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Photographic Technologies

Learn more about the photographic techniques available in the mid-19th century

Carbon print

'King's Bridge Terminus and Madam Stevens's Hospital, Dublin'©

Despite its widely positive qualities, the albumen print had a propensity to fade. This was a significant concern for photographers. Motivated by the issue, the Photographic Society established the ‘Fading Committee’ in 1855 to investigate the reasons behind fading in photographs, and find a method to stop it. Prince Albert donated £50 to the cause.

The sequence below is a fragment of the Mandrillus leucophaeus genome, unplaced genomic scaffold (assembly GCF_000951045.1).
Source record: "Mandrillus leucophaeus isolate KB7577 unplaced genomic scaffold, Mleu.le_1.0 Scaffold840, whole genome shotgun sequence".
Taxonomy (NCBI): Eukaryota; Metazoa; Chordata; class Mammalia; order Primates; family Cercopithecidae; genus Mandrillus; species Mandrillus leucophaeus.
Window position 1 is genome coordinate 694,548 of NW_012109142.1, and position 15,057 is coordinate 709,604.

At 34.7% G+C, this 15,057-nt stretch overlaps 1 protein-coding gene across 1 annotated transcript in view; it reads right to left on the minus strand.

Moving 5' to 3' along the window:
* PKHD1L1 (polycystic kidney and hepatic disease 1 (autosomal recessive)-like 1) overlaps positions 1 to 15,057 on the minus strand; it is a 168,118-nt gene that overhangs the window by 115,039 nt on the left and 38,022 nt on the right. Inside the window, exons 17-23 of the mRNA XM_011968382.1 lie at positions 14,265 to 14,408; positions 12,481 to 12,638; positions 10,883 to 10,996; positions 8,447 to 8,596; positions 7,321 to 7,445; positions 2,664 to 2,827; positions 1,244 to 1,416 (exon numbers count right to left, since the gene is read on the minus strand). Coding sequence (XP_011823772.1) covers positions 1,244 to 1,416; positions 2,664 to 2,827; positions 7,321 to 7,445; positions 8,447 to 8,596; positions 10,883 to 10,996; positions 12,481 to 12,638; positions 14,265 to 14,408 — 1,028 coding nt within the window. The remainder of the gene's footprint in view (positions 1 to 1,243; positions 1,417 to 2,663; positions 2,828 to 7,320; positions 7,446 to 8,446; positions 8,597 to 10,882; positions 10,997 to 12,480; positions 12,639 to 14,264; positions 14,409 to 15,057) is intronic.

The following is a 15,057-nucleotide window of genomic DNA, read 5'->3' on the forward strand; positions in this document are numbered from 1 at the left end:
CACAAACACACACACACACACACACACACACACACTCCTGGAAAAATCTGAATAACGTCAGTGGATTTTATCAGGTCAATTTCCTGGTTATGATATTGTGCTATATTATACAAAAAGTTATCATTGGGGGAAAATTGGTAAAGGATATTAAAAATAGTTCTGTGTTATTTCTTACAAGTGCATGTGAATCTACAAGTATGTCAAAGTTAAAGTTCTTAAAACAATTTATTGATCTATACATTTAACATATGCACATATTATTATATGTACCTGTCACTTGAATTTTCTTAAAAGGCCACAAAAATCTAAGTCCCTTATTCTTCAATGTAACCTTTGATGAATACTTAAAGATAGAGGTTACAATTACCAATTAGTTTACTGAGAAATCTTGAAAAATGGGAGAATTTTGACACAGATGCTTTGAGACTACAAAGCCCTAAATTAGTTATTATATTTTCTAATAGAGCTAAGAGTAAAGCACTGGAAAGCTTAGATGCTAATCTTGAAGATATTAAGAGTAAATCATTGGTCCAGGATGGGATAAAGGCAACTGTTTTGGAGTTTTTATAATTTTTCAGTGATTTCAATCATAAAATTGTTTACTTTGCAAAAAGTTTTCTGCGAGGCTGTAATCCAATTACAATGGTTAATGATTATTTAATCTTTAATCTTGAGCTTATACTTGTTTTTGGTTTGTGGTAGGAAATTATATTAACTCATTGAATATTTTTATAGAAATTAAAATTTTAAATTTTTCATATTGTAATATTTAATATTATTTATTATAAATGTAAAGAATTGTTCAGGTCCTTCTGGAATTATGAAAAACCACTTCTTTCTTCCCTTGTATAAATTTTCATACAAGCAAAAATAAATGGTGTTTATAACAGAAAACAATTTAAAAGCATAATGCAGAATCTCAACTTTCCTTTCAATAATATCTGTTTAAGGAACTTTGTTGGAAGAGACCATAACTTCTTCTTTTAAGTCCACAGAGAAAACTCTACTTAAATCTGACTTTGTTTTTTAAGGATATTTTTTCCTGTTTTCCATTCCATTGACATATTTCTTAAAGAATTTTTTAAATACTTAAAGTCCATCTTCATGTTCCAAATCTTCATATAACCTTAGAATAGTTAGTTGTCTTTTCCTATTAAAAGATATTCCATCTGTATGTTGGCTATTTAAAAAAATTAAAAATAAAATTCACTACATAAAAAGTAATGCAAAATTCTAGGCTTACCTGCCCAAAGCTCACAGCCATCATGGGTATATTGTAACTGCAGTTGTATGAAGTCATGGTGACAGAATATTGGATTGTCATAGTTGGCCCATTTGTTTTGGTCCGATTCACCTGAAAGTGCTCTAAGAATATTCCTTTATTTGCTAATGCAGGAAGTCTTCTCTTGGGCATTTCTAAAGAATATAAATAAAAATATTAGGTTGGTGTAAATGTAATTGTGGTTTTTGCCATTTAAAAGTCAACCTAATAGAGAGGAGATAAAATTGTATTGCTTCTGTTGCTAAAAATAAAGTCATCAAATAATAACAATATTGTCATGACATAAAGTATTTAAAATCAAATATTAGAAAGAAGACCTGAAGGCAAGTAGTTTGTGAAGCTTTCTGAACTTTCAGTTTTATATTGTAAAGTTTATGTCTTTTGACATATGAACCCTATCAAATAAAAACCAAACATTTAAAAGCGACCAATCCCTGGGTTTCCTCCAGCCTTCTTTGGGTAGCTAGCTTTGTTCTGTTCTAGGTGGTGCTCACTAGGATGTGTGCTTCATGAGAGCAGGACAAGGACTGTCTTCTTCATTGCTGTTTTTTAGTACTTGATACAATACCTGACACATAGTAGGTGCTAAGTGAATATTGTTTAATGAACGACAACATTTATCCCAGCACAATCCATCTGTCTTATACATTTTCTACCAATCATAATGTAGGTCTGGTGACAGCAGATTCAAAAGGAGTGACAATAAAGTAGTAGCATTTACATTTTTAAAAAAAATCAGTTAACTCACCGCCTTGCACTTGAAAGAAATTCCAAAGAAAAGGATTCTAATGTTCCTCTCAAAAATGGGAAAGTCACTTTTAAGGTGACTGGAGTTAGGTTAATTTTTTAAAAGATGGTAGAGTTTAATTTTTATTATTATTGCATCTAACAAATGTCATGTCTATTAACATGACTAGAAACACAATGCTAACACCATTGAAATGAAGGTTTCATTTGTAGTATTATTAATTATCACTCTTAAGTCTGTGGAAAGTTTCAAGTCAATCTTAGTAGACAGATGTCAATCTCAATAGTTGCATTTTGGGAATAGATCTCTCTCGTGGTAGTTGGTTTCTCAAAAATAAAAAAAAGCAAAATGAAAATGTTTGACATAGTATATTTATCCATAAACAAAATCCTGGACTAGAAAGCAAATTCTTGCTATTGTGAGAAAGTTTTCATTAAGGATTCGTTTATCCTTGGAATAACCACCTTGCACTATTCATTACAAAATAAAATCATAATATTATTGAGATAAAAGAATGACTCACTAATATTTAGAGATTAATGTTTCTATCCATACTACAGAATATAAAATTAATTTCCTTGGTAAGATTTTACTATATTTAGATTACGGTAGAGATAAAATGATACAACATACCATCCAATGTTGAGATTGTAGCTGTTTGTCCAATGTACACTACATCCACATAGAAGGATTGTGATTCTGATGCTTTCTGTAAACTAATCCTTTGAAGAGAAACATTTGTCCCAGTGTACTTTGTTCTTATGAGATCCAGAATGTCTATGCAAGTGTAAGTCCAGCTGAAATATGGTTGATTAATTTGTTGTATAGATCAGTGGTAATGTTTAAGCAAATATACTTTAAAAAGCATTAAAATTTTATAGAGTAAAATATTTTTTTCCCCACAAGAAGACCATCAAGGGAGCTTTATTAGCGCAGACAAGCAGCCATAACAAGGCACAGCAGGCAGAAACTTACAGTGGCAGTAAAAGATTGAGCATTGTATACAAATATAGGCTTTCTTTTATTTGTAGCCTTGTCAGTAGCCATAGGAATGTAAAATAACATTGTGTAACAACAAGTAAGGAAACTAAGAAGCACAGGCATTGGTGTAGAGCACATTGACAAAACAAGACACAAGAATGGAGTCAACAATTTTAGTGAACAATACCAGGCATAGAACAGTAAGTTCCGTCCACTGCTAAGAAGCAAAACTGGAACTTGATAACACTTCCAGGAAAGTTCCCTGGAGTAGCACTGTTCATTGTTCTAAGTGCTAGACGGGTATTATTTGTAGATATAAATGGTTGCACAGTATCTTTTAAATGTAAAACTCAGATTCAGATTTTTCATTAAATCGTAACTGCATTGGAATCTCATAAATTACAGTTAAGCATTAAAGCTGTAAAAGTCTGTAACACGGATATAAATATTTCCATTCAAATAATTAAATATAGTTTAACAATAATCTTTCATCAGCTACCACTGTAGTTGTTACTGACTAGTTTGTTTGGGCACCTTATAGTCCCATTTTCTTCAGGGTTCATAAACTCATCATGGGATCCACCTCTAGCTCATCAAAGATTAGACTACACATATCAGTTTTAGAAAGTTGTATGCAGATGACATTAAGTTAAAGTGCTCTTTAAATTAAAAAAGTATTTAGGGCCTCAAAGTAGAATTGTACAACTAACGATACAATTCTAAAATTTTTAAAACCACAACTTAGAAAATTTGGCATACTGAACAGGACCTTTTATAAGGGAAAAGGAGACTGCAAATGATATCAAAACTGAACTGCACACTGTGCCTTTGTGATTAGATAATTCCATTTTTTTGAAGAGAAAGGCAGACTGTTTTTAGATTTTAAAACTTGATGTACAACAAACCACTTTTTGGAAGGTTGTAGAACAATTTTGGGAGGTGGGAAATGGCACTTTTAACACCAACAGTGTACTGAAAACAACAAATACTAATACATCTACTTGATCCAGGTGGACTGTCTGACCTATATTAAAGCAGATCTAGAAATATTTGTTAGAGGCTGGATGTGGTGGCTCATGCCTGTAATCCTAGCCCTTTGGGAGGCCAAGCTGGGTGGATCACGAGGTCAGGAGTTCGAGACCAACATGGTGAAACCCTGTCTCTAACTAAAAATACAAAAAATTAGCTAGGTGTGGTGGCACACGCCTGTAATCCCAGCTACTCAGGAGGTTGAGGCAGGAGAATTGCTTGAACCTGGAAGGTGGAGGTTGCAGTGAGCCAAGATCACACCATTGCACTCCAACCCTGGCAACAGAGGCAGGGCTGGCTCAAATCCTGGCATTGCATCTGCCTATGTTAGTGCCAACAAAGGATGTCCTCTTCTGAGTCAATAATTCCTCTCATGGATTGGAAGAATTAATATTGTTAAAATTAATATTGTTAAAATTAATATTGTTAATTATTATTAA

In the same year, the carbon process was developed by Louis-Alphonse Poitevin (1819–82). The process consists of covering a piece of paper with gelatin, mixed with chemicals (potassium dichromate) and fine, black carbon pigments. A negative is placed on the paper and the two are exposed to light. The areas exposed to light become hard, whilst the unexposed areas can be removed by washing, exposing the paper support.

Carbon prints were found to be incredibly stable, producing dark, bold prints that were unlikely to fade. For this reason, the carbon print was used by Prince Albert and Queen Victoria to print copies of favourite albumen or salted paper print photographs in their collection. This view of King’s Bridge in Dublin was clearly favoured as a carbon print copy was made. The edges of the original albumen print can be seen beneath the carbon copy.